Fire fighters say the blaze is ‘still active and out of control’ after it broke out on Tuesday in Casaio, which suffered a wildfire in July.
The dry, hot weather is likely to continue into the autumn, Spain’s meteorological service AEMET said in a recent report, putting further strain on Europe’s largest network of dammed reservoirs with a holding capacity of 5.6 billion cubic metres.
‘We are in a particularly dry year, a very difficult year that confirms what climate change scenarios have been highlighting,’ Energy Minister Teresa Ribera told a news conference on Monday, also highlighting that the drought was leading to devastating wildfires.
Nearly 1,200 firefighters backed by eight aircraft have battled a blaze in the mountainous Covilha area.
The region 170 miles northeast of Lisbon has seen more than 3,000 hectares of forest ravaged since Saturday.
The blaze is being fanned by strong winds, causing a ‘very violent’ ignition after the flames were previously brought under control.
The fire razed hectares of natural heritage landscape including precious habitats and 100-year-old trees that will never be recovered, and three firefighters have been taken out of service due to injuries sustained tackling the inferno.
Protected species such as bellflowers, campion and juniper have been lost, as well as owl, deer, rabbit, buzzard and red kite habitats.
A wildfire that broke out on August 6 has been raging in the natural park of Serra da Estrela
The region 170 miles northeast of Lisbon has seen more than 3,000 hectares of forest ravaged since Saturday
Nearly 1,200 firefighters backed by eight aircraft have battled a blaze in the mountainous Covilha area
The blaze is being fanned by strong winds, causing a ‘very violent’ ignition after the flames were previously brought under control
The fire razed hectares of natural heritage landscape including precious habitats and 100-year-old trees that will never be recovered
Local authorities in areas surrounding Italy’s longest river, the Po, have declared a state of emergency after levels dropped sharply.
The Po is responsible for about a third of Italy’s agricultural production.
Large sandbanks now bake in the sun as water levels recede sharply, revealing the very bottom of the river.
The drought-stricken waters are running so low they revealed a previously submerged World War Two bomb.
Military experts defused and carried out a controlled explosion on Sunday of the 450-kg (1,000-pound) bomb, which was discovered on July 25 near the northern village of Borgo Virgilio, close to the city of Mantua.
Members of the Italian army remove a World War Two bomb that was discovered in the dried-up River Po
‘The bomb was found by fishermen on the bank of the River Po due to a decrease in water levels caused by drought,’ Colonel Marco Nasi said
Military experts defused and carried out a controlled explosion on Sunday of the 450-kg (1,000-pound) bomb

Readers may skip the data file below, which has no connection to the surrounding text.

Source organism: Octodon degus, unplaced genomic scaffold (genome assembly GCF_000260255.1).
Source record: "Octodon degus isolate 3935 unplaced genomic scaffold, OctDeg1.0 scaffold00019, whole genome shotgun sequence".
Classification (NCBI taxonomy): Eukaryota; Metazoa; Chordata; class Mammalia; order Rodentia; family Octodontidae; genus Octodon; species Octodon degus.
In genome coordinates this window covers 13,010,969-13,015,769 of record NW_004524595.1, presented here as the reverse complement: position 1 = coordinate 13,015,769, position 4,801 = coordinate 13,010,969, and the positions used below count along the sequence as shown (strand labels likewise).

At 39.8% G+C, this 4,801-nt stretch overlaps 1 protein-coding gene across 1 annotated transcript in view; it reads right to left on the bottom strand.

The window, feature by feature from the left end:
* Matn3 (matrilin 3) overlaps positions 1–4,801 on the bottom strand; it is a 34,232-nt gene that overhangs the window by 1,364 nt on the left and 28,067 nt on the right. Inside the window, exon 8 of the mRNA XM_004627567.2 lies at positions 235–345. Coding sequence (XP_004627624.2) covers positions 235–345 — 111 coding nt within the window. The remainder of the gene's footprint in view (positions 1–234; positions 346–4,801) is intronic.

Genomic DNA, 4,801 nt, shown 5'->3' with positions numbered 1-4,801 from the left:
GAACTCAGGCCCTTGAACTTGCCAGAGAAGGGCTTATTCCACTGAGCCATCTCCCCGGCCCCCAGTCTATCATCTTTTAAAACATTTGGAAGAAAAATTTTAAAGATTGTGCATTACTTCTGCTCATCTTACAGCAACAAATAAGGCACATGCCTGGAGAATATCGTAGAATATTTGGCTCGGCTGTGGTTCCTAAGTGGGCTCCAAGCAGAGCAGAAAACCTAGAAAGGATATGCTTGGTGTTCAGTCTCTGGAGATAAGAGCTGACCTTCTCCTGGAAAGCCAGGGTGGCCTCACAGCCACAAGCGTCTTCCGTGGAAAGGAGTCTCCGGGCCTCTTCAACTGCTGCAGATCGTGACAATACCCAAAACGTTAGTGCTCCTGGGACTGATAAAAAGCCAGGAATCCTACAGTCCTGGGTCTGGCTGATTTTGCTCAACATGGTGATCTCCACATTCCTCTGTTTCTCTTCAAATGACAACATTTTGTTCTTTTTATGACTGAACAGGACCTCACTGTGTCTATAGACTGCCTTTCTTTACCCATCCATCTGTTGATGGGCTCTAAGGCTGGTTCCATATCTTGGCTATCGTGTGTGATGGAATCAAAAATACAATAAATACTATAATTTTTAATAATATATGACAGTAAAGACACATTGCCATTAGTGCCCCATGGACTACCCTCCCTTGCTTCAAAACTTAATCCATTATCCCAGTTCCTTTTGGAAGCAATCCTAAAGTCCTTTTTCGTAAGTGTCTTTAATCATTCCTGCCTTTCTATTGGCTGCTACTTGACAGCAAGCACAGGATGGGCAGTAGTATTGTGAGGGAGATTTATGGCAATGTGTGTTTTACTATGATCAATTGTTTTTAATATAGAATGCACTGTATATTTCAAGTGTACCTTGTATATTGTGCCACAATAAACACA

Drought and unusually hot weather have raised the salt levels in Italy’s largest delta which is killing rice fields
‘The bomb was found by fishermen on the bank of the River Po due to a decrease in water levels caused by drought,’ Colonel Marco Nasi said.
About 3,000 people living nearby were evacuated for the disposal operation, the army said. The area’s airspace was shut down, and navigation along that stretch of the waterway as well as traffic on a railway line and state road close by were halted.
‘At first, some of the inhabitants said they would not move, but in the last few days, we think we have persuaded everyone,’ said Borgo Virgilio’s mayor, Francesco Aporti, adding that if people had refused to go, operations would have been halted.
Bomb disposal engineers removed the fuse from the U.S.-manufactured device, which the army said contained 530 pounds of explosive.
Then the bomb squad, escorted by police, transferred the device to a quarry in Medole municipality about 30 miles away, where it was destroyed.
The drought and hot weather have also raised the salinity in Italy’s largest delta, where the Po feeds into the Adriatic Sea south of Venice.
Local authorities in areas surrounding Italy’s longest river, the Po, have declared a state of emergency after levels dropped sharply
At least one-third of the stock of prized double-valve clams raised in the Po Delta have died due to high temperatures and salty water, which is also killing off plants in nearby paddies and putting at risk this year’s harvest
The increased salt is killing rice fields along with the shellfish that are a key ingredient in one of Italy’s culinary specialities: spaghetti with clams.
At least one-third of the stock of prized double-valve clams raised in the Po Delta have died off.
Plants along the banks of the Po River are wilting as they drink in water from increasingly salty aquifers and secondary waterways have dried up, shrinking amphibians and birds’ wetland homes.
‘It is evident that there is an entire system with an ecology that will have permanent problems,’ said Giancarlo Mantovani, director of Po River Basin Authority.
The amount of water entering the delta from the Po River is at an all-time low, hitting just3,350 cubic feet a second last month, due to drought conditions caused by a lack of wintertime snowpack and spring and summer rains.
That is one-tenth of annual averages. It has been nearly two months since farmers have been able to tap the river water for agriculture.
The impact may be even more lasting, as saltwater is leaching inland distances never before recorded, and seeping into aquifers, underground layers of rock that can hold water.
‘The territory around the Po is three meters below sea level, therefore there is a continual flow of saline water that is going into the aquifers,’ Mantovani said. ‘We are therefore not only creating an agricultural problem, a human problem, but also an environmental problem. … This is a perfect storm.’